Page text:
How Will This Process Begin?

The DEQ has formulated TMDL stakeholder committees consisting of representatives from local, state and federal government, special districts, Tribal Nations, private industry, forestry, agriculture, conservation, NGOs, watershed councils, landowners.  It is the job of these stakeholder committees to play an advisory role and one such committee, the Local Stakeholder Advisory Committee (LSAC) will hold their kick off meeting from 9-5 on March 20, 2012 in Newport. This group will assist the Mid‐Coast TMDL Technical Advisory Committee (TAC), which will play a large role in developing TMDL’s and thier associated implementation plans. Specific areas of interest in TMDL include Temperature, Bacteria, Sediment, Dissolved Oxygen, Aquatic Weeds, and Harmful Algal Blooms.

How do I Stay Informed on the Process?

Of course, check back on a regular basis to the Devils Lake Navigator as we plan to try to decipher this complicated topic and report it to you.  You can check in with the DEQ by following these links

Sign up to Receive Email Updates on Mid-Coast TMDL Development

Total Maximum Daily Loads Overview DEQ

Total Maximum Daily Loads Program Mid-Coast Page

Total Maximum Daily Loads Map

Background on the Clean Water Act from EPA

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Filed under DLWID, Water Quality

The Language of the Lake

The News Guard

Terminology took center stage at a recent meeting of the Devils Lake Water Improvement district (DLWID) board of directors, as members grappled with the question of how to describe the various threats to water quality.

At their Feb. 2 meeting, board members wrestled with a decision about how to word signs warning of cyanobacteria blooms and went on to discuss whether the nutrients that contribute to those blooms should be described as “pollution.”

In a split vote, the board decided to stick with a modified version of the signage the District currently uses to warn of cyanobacteria blooms rather than switching to a uniform system of signage developed by the state.

Both options give less prominence to the word “cyanobacteria” than the District’s current signs, preferring the terms “Harmful Algal Blooms” and “Blue-green algae,” – a widely used but scientifically inaccurate term for the scummy substance that thrives in nutrient-rich water and can release toxins that affect the liver and brain. Continue reading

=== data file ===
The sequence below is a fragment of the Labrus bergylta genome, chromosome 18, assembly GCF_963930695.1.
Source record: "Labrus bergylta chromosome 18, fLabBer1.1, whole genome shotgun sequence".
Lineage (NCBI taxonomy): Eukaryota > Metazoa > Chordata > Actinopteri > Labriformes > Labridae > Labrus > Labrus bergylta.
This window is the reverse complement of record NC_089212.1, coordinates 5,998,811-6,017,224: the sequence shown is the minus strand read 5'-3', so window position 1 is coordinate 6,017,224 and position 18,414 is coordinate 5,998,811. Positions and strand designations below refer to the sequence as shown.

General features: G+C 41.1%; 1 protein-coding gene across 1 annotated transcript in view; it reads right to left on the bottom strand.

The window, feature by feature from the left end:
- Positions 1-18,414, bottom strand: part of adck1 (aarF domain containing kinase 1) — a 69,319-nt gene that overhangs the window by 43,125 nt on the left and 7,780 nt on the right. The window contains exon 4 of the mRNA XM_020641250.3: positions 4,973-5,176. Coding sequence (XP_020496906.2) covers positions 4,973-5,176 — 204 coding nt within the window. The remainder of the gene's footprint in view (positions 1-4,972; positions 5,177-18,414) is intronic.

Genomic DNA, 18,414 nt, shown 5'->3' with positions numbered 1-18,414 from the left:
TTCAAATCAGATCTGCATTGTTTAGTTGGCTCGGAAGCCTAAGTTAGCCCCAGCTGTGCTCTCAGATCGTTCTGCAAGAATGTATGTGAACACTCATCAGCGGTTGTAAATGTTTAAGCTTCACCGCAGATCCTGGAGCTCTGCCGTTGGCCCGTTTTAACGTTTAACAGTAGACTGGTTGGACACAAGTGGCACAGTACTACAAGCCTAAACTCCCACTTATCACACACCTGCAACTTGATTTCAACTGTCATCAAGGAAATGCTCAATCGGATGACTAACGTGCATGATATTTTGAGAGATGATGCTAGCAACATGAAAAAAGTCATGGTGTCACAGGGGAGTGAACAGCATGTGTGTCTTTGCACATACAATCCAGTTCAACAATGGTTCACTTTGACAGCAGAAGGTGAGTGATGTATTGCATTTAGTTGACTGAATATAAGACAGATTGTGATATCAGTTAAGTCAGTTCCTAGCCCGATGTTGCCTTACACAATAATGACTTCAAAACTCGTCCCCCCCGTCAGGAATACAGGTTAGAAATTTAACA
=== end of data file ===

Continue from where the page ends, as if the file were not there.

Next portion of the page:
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Filed under DLWID, Water Quality

Devils Lake Plan Released

District Requests Public Input

The Devils Lake Water Improvement District Board has just released The Devils Lake Plan and is seeking public input. We would encourage you to attend one of a series of Open Houses featuring the newly released plan.  The Devils Lake Plan will eventually become the management plan for the District, guiding the District’s projects for many years to come.  This is your opportunity to ask questions and to provide the District with your comments on the plan. The District is seeking to formally adopt the plan at its March 2011 Meeting.

The District has made the Devils Lake Plan available for your review in two formats, MS Word or Adobe PDF. Please download the plan and familiarize yourself with our lake’s future.  We have reviewed the document and found it to be quite comprehensive outlining a multi-faceted management approach to the lake.  Even still, our review raised some questions and perhaps generated a comment or two, and the District has created a public input process for us to do that very thing.

Each of the open houses will start with a short presentation. There will be ample time for you to ask your questions and provide the District your comments.  The District has also made the presentation available online.  Therefore, if you cannot attend one of the sessions you can view the slideshow of the plan here and still provide input using the District’s online comment form.  You may also wish to provide written comments by email to the Lake Manager at an to the full board simultaneously at

Please mark your calendar for one of the featured sessions.

Open House Events:

Friday, January 28, 2011

  • Session 1:  10 am – 12 pm
  • Session 2:  2 pm – 4 pm

Saturday, January 29, 2011

  • Session 3:  10 am – 12 pm
  • Session 4:  2 pm – 4 pm

Thursday, February 3, 2011

  • Session 5:  6 pm – 7 pm  (as part of regular meeting)


Devils Lake Water Improvement District Office
820 SE Hwy 101, Suite D, Lincoln City, Oregon.

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Filed under DLWID, Grass Carp, Lake Level, Native Re-vegetation, Septic, Water Quality